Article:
Food plays a significant role in our culture. Food is usually the main focus at weddings, births, deaths, church functions, social gatherings, and even sporting events. To understand the incredible power we have given food, imagine Thanksgiving without a turkey or a wedding reception without a cake. Food has become a distraction, an addiction, a way to numb our feelings. Food helps us tolerate boredom, anxiety, tiredness, insecurity, fear, loneliness, and sadness. Like other behavioral attempts to manage feelings (drinking, smoking, working, shopping, etc.), food is a temporary solution. We need to partake in our numbing activity when the effects wear off. This cycle continues until something gets our attention, such as weight gain or health loss. Then, we panic and obsess about calorie intake or exercise, or search frantically for a doctor who can fix us. We start another quick fix cycle that’s destined to fail because it doesn’t address the core issue: how we manage emotions.
If you are tired of the quick fix cycle, you will need to learn how not be overwhelmed by your emotions. First, stop burying them with food. To do this, you will first need to demote food to its original and intended role: fuel for your body. Speak to a nutritionist and get the real story on how proteins, fats, and carbohydrates are converted to fuel and what your individual fuel needs are. Then ask for a food plan that focuses on fueling your body for nutrition and health. Treat your body like you treat your car: don’t wait to fuel up until you’re on empty and don’t top off the tank. Also, you wouldn’t consider socializing with a friend while you pump gas into your car, so don’t socialize while you are eating. Since most functions involve eating, I suggest you eat beforehand, and practice focusing on connecting with others.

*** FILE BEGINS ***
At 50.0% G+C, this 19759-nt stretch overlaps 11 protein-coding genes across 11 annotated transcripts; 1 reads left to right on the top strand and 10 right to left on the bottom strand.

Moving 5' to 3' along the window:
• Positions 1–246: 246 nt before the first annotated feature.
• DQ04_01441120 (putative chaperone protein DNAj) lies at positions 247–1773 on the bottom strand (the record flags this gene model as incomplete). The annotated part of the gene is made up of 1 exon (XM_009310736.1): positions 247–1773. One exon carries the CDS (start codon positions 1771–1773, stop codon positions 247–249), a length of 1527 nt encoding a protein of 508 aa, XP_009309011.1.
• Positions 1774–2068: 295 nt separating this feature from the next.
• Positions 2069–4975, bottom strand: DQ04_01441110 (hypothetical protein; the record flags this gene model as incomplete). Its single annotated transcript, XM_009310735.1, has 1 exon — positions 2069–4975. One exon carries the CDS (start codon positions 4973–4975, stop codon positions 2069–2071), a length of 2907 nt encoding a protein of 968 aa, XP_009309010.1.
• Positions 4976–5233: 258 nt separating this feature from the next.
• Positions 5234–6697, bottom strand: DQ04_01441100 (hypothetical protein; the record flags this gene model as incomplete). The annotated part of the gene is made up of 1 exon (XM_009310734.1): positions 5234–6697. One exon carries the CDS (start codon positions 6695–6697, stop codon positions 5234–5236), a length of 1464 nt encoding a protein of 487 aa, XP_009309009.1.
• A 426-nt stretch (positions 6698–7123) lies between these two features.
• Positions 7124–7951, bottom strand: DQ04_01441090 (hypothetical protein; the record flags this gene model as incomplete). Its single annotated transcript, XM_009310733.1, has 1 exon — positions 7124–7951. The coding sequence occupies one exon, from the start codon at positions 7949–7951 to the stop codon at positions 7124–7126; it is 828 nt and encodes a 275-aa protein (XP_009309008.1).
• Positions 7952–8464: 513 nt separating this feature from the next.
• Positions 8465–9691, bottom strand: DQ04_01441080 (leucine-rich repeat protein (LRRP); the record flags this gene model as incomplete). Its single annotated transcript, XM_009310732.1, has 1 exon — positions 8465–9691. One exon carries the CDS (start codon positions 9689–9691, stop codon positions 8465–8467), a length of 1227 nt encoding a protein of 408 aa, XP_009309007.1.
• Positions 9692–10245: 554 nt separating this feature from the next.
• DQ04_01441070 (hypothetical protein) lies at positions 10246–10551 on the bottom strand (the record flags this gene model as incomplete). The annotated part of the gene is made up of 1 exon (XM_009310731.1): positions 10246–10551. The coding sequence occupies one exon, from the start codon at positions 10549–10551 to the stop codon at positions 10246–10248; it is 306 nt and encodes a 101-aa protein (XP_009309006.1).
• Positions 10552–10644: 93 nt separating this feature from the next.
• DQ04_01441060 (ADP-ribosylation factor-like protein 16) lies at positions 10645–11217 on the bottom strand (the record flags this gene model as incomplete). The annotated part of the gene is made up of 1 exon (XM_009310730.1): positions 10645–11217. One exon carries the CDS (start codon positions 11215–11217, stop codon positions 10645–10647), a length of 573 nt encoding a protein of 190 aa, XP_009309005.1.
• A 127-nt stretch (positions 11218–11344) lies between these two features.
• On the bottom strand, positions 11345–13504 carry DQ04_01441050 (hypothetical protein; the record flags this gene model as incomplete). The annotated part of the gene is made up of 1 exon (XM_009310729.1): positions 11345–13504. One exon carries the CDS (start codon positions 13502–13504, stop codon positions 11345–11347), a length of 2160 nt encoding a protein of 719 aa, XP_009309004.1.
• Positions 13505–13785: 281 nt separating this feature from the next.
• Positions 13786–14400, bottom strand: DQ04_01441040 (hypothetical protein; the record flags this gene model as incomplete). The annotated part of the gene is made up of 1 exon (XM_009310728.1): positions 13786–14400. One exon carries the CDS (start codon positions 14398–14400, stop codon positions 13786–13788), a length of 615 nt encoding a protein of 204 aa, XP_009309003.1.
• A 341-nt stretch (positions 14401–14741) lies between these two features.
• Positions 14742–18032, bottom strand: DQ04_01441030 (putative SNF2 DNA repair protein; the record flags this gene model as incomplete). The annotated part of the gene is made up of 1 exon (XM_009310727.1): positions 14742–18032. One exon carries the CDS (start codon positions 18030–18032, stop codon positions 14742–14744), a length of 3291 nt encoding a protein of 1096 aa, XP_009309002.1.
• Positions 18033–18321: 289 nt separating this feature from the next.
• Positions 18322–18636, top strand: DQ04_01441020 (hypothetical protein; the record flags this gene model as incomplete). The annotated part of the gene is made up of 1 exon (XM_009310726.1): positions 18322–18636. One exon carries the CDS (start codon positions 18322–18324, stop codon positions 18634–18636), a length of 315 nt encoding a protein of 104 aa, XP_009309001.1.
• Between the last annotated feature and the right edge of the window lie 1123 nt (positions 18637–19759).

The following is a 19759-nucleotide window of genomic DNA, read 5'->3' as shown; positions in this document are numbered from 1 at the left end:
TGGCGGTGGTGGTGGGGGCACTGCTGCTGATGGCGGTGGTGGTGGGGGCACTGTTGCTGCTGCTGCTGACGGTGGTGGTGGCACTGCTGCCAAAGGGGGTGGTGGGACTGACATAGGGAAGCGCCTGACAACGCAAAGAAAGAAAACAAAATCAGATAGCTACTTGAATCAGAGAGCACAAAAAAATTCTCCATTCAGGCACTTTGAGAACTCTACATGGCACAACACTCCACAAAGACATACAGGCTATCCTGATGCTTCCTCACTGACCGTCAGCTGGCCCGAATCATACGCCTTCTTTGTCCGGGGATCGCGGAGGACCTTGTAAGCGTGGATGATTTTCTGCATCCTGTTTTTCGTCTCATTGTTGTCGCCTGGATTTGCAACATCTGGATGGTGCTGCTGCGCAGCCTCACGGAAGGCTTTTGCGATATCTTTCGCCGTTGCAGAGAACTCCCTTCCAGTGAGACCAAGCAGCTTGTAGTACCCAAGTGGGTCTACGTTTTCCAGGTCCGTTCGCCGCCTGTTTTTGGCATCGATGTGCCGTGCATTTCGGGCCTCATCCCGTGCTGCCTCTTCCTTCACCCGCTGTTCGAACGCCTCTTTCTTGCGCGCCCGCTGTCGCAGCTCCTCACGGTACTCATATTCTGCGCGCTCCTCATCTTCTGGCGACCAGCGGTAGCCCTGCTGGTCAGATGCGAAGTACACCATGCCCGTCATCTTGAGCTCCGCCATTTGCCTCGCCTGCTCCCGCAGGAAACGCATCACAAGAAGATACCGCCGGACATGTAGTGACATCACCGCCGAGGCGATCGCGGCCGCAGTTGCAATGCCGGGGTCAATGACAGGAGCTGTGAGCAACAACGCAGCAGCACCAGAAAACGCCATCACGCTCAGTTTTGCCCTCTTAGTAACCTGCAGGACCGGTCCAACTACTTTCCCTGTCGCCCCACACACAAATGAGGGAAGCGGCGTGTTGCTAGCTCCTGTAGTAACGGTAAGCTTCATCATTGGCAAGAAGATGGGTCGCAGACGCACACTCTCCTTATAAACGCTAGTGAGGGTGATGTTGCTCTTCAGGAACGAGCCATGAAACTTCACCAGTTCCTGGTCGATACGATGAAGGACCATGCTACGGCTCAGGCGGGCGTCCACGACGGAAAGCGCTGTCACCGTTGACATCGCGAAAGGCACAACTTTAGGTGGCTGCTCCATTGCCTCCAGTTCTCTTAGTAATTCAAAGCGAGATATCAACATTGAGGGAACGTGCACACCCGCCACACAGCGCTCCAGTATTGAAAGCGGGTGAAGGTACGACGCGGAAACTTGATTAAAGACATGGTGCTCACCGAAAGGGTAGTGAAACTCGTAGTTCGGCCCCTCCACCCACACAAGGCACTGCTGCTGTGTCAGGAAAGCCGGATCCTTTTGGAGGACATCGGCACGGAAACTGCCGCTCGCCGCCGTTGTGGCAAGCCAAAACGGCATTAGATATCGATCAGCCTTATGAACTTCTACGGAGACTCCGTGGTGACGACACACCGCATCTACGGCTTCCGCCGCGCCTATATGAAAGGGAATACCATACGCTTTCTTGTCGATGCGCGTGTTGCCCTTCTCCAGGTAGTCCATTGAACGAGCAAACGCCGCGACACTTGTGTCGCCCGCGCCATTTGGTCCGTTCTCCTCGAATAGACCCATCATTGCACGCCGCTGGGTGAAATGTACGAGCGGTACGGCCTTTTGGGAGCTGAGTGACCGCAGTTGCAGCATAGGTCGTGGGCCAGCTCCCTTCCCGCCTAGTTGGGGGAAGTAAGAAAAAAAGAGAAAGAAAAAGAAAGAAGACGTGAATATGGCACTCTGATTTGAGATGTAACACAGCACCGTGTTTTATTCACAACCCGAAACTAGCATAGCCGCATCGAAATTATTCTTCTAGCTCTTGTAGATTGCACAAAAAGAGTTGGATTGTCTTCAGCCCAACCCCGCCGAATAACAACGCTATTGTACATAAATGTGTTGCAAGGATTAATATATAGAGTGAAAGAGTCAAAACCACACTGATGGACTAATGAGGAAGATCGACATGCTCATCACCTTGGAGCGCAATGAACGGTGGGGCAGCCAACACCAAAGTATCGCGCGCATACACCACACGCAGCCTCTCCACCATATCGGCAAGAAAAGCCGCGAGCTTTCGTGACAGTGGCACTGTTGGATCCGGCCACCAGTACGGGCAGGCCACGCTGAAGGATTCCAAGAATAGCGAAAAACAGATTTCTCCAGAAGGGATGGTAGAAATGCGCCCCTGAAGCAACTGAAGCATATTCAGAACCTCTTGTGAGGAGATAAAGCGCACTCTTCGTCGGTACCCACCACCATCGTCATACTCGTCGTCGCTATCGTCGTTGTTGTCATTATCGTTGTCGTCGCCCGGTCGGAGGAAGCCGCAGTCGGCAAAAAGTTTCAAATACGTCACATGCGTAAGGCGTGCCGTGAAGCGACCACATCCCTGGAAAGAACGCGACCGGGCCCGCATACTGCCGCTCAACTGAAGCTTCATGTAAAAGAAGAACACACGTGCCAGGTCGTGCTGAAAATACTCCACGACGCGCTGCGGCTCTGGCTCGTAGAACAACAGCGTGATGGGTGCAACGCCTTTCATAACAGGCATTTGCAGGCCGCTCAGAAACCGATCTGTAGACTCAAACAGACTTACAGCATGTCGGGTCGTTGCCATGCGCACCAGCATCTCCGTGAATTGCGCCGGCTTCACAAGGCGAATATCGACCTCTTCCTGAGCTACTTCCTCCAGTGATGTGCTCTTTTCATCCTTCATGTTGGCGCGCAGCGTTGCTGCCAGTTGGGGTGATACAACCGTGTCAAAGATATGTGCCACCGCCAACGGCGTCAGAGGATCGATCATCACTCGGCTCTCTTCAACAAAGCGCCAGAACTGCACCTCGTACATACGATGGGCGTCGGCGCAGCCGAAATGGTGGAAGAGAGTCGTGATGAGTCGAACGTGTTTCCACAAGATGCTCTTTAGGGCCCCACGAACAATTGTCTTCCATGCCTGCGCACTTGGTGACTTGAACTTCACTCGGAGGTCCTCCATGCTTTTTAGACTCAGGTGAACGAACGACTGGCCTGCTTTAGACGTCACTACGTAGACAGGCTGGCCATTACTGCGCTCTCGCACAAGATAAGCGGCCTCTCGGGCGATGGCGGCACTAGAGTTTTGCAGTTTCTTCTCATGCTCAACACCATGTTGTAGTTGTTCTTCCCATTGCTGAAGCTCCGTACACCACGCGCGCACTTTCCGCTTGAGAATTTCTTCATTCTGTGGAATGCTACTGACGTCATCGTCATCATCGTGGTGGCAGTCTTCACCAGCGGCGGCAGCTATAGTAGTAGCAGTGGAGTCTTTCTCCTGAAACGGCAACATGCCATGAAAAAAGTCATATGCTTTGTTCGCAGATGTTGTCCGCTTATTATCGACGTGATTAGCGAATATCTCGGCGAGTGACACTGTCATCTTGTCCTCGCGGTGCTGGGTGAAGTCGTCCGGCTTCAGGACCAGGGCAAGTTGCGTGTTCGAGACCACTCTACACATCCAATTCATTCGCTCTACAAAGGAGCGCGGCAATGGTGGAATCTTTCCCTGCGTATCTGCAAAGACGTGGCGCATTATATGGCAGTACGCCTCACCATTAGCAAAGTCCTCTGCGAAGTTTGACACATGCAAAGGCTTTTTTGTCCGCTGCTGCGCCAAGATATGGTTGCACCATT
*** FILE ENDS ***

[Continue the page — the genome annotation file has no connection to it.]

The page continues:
Imagine Thanksgiving without food. The focus is on connecting with family and friends; worshipping together, playing cards, looking at old photo albums, sitting and talking. If this sounds impossible to you, you are missing out on the greatest gift that God gave us: the ability and need to connect and be with others. Chances are, food is filling in as a temporary guest because you never really learned how to build and maintain genuine, loving relationships. Demote food to its rightful place as fuel and find a therapist to help you make friends with your feelings so that you can share your whole self with others and receive their unconditional love in return.